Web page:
Ipsos MORI Thinks

Representing later life

3.1 Ageism
3.2 Our associations with old age
3.3 Later life in popular culture
3.4 Selling later life
3.5 Intergenerational relationships and friendships may be an answer
3.6 Looking forward – how our values might change

When we meet someone for the first time, our perceptions of their age unconsciously influence what we think of them, how we speak to them, how loudly we talk and what we think their capabilities and beliefs might be.54 That we do this is not inherently offensive; stereotyping is a normal basic mental shortcut that helps us navigate often complex day-to-day social situations. But when these perceptions become institutionalised, then it affects hiring decisions, product development, communications and social policy.


It is nearly 50 years since US gerontologist Robert N Butler coined the term ‘ageism’ to describe prejudice and discrimination against people because of their age. He argued that, underpinning this prejudice, is a “deep-seated uneasiness on the part of the young and middle-aged – a personal revulsion to and distaste for growing old, disease, disability and fear of powerlessness, uselessness and death”.55

This “deep-seated uneasiness” manifests itself in shockingly high levels of age discrimination. In the UK alone, over half of those aged over 55 say they have been discriminated against unfairly because of their age. Of course, age discrimination cuts both ways, and this work found that the young felt even more aggrieved; three quarters of those aged 25-34 felt that they had been discriminated against for being too young. But focusing on older workers, of those who felt they had been treated unfairly because of their age, one in five stated that they were told that they would be too stuck in their ways.56

A huge challenge in many societies is the rapid decline in employment after 55, where workers are forced out. In the UK for example, the Centre for Ageing Better has identified that around 3.6 million people aged 50-64 – almost a third of that age group – are not in work. What’s more, it is estimated that for around 1 million of those people this is not a choice, but rather they have had to leave employment involuntarily as a result of issues such as ill health, caring responsibilities or redundancy.

Three quarters of people aged over 55 feel that employers are not doing enough to tap into their knowledge and skills, with a third describing themselves as being sidelined. The same survey found that this is not because employers do not believe that older workers have nothing to offer; 94% of employers say that older workers could hold the key to bridging the skills gap. However, this belief has not translated into changing working practices to allow for a more age-diverse workforce – only a quarter of these employers are actively recruiting workers aged over 50.57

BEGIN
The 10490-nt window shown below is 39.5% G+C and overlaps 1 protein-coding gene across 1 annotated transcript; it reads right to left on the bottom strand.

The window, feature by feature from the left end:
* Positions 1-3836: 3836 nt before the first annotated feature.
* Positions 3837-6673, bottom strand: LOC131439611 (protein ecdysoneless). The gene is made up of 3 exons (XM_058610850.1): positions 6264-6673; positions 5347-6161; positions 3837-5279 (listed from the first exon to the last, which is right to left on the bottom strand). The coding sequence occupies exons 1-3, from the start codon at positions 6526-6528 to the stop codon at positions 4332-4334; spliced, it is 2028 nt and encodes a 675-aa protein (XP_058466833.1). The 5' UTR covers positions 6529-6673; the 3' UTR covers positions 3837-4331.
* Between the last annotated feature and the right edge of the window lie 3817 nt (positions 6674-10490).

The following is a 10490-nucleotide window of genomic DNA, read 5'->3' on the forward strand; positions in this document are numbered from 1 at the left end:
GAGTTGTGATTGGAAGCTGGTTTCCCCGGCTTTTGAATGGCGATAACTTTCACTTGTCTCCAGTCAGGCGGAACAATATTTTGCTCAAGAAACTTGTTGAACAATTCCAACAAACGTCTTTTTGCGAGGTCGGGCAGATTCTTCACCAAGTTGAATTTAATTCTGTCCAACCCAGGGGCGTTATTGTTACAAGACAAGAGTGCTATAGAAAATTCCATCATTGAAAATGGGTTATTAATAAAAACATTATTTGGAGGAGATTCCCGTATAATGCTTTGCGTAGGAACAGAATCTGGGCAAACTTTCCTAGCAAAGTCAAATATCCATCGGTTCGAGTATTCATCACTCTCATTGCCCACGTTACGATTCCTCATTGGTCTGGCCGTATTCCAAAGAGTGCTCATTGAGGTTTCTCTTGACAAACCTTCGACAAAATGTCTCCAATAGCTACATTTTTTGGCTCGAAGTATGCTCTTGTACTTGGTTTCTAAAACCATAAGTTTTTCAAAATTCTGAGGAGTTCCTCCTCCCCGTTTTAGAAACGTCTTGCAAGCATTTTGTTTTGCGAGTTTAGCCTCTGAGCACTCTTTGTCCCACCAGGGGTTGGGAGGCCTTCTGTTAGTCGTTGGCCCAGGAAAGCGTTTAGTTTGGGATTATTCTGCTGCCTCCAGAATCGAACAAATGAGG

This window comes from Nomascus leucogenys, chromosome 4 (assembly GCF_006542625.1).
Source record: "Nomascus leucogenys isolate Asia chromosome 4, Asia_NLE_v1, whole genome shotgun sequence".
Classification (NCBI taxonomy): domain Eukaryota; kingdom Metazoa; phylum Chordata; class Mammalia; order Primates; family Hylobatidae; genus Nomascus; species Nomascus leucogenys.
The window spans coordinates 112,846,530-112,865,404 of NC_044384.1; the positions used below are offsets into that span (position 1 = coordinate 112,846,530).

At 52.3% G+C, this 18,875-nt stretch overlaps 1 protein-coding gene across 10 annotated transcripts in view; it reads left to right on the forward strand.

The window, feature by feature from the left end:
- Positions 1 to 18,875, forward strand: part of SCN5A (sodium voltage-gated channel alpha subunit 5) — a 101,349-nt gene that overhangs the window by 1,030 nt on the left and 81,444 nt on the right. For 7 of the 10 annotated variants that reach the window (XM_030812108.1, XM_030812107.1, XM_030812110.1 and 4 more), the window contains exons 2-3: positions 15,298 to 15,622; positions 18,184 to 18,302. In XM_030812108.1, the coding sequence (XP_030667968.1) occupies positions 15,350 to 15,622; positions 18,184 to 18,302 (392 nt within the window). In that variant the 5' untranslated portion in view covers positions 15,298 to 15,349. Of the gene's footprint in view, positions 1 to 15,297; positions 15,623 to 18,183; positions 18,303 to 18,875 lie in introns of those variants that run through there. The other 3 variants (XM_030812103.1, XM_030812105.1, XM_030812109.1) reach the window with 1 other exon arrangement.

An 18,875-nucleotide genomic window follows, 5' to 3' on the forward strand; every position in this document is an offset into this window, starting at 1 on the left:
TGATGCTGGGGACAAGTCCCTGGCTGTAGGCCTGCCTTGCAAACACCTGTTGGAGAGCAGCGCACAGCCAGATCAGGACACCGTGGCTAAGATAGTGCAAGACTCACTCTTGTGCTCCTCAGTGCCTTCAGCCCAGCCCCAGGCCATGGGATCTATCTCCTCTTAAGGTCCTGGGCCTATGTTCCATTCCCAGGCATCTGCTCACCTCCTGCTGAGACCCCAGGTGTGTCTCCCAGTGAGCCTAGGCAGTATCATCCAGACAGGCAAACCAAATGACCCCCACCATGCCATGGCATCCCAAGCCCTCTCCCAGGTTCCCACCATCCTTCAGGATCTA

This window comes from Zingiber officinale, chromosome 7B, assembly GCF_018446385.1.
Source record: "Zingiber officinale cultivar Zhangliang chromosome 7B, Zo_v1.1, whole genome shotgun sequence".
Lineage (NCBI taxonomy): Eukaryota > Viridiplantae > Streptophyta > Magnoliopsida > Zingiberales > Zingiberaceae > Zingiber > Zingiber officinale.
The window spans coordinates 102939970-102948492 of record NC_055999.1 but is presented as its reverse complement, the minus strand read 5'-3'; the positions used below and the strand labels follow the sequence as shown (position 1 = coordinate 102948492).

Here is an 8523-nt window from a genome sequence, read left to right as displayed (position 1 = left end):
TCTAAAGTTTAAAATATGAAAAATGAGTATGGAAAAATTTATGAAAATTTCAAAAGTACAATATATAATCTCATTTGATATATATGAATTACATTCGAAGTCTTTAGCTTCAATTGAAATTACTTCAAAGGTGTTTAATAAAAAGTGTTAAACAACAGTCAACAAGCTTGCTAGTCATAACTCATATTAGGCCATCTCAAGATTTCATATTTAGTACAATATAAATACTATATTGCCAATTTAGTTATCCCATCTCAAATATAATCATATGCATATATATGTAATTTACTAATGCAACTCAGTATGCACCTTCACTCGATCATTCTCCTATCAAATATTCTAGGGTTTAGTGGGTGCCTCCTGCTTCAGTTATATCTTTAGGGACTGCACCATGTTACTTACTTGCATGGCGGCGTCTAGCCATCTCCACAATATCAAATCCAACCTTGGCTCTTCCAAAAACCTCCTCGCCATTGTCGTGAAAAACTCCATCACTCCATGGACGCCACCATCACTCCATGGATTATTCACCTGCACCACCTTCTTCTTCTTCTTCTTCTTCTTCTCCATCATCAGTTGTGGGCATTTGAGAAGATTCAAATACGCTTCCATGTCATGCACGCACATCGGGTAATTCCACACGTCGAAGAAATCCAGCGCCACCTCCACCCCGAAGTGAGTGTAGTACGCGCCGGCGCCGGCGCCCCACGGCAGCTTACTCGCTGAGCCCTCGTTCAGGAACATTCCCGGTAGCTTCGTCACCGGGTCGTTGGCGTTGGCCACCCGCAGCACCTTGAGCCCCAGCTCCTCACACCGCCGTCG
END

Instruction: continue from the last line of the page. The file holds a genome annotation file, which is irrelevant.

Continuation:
The situation is little better in the US. The US Equal Employment Opportunity Commission received 20,588 charges of age discrimination in 2014, up from 17,837 a decade earlier. What is more, legal and employment experts have warned that these numbers will only increase, with young people keen to get into the workforce and older people reluctant to leave it.58 The American Association of Retired Persons (AARP – a non-profit, non-partisan association with a membership of nearly 40 million) has also shone a light on this issue.59 It found that three in five (61%) of those aged 45 and above in work or looking for work have seen or experienced age discrimination. Nine in ten (91%) of these feel that discrimination is common. When thinking about the different ways in which age discrimination manifests, 16% believe they did not get a job they applied for, 12% thought they had been passed over for promotion and 7% said they had been laid off, fired or forced out of a job – all because of their age.

Age discrimination doesn’t just carry a financial penalty for older people – the human cost is all too clear. In qualitative work we undertook for the Centre for Ageing Better, we found people in later life were keen to get back into or stay in work for a number of reasons; personal finances of course had a part to play but, beyond this, building strong social connections and, most importantly, maintaining a sense of self-worth all matter. For many people, their identity is intrinsically tied to their job and it is important to them that, as they get older, they can demonstrate that they are still the same person that they have always been. Part of this includes wanting to remain in work in some capacity for as long as possible. As one participant, a former lecturer, who attributed his long-term unemployment directly to ageism described: “This year I’ve applied for 20 jobs and this was my first interview. I was heartbroken to find out I didn’t get the job… if I can just get back to work, I know everything will be better.” 60

Our associations with old age